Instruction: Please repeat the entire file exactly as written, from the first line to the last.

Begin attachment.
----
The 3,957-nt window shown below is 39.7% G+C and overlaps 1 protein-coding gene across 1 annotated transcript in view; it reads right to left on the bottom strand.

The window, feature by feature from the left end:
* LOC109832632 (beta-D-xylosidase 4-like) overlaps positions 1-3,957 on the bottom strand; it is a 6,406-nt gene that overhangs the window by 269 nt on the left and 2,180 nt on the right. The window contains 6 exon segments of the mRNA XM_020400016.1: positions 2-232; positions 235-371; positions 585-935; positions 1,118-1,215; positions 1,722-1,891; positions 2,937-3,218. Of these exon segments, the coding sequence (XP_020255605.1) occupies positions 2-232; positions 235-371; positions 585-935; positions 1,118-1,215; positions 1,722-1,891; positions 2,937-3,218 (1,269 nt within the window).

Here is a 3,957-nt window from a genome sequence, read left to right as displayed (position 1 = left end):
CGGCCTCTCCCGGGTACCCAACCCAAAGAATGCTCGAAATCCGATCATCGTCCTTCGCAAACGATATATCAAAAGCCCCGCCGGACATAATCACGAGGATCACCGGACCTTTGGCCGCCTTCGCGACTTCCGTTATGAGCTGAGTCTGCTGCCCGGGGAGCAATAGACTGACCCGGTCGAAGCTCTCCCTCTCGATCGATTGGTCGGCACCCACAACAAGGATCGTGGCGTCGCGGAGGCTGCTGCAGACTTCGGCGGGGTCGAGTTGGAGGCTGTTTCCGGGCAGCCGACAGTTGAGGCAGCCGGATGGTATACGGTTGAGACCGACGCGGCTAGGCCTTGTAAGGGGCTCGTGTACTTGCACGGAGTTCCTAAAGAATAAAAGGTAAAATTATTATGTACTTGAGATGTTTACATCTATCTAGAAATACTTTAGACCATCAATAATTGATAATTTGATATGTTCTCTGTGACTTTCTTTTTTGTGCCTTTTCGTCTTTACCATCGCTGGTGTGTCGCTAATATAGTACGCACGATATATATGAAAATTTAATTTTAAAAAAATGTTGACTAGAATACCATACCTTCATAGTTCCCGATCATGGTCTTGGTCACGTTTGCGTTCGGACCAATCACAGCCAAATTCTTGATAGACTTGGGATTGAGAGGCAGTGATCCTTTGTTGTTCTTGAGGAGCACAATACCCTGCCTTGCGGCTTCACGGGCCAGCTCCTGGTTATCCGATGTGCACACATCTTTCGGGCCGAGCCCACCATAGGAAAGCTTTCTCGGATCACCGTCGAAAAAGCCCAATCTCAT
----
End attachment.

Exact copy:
The 3,957-nt window shown below is 39.7% G+C and overlaps 1 protein-coding gene across 1 annotated transcript in view; it reads right to left on the bottom strand.

The window, feature by feature from the left end:
* LOC109832632 (beta-D-xylosidase 4-like) overlaps positions 1-3,957 on the bottom strand; it is a 6,406-nt gene that overhangs the window by 269 nt on the left and 2,180 nt on the right. The window contains 6 exon segments of the mRNA XM_020400016.1: positions 2-232; positions 235-371; positions 585-935; positions 1,118-1,215; positions 1,722-1,891; positions 2,937-3,218. Of these exon segments, the coding sequence (XP_020255605.1) occupies positions 2-232; positions 235-371; positions 585-935; positions 1,118-1,215; positions 1,722-1,891; positions 2,937-3,218 (1,269 nt within the window).

Here is a 3,957-nt window from a genome sequence, read left to right as displayed (position 1 = left end):
CGGCCTCTCCCGGGTACCCAACCCAAAGAATGCTCGAAATCCGATCATCGTCCTTCGCAAACGATATATCAAAAGCCCCGCCGGACATAATCACGAGGATCACCGGACCTTTGGCCGCCTTCGCGACTTCCGTTATGAGCTGAGTCTGCTGCCCGGGGAGCAATAGACTGACCCGGTCGAAGCTCTCCCTCTCGATCGATTGGTCGGCACCCACAACAAGGATCGTGGCGTCGCGGAGGCTGCTGCAGACTTCGGCGGGGTCGAGTTGGAGGCTGTTTCCGGGCAGCCGACAGTTGAGGCAGCCGGATGGTATACGGTTGAGACCGACGCGGCTAGGCCTTGTAAGGGGCTCGTGTACTTGCACGGAGTTCCTAAAGAATAAAAGGTAAAATTATTATGTACTTGAGATGTTTACATCTATCTAGAAATACTTTAGACCATCAATAATTGATAATTTGATATGTTCTCTGTGACTTTCTTTTTTGTGCCTTTTCGTCTTTACCATCGCTGGTGTGTCGCTAATATAGTACGCACGATATATATGAAAATTTAATTTTAAAAAAATGTTGACTAGAATACCATACCTTCATAGTTCCCGATCATGGTCTTGGTCACGTTTGCGTTCGGACCAATCACAGCCAAATTCTTGATAGACTTGGGATTGAGAGGCAGTGATCCTTTGTTGTTCTTGAGGAGCACAATACCCTGCCTTGCGGCTTCACGGGCCAGCTCCTGGTTATCCGATGTGCACACATCTTTCGGGCCGAGCCCACCATAGGAAAGCTTTCTCGGATCACCGTCGAAAAAGCCCAATCTCAT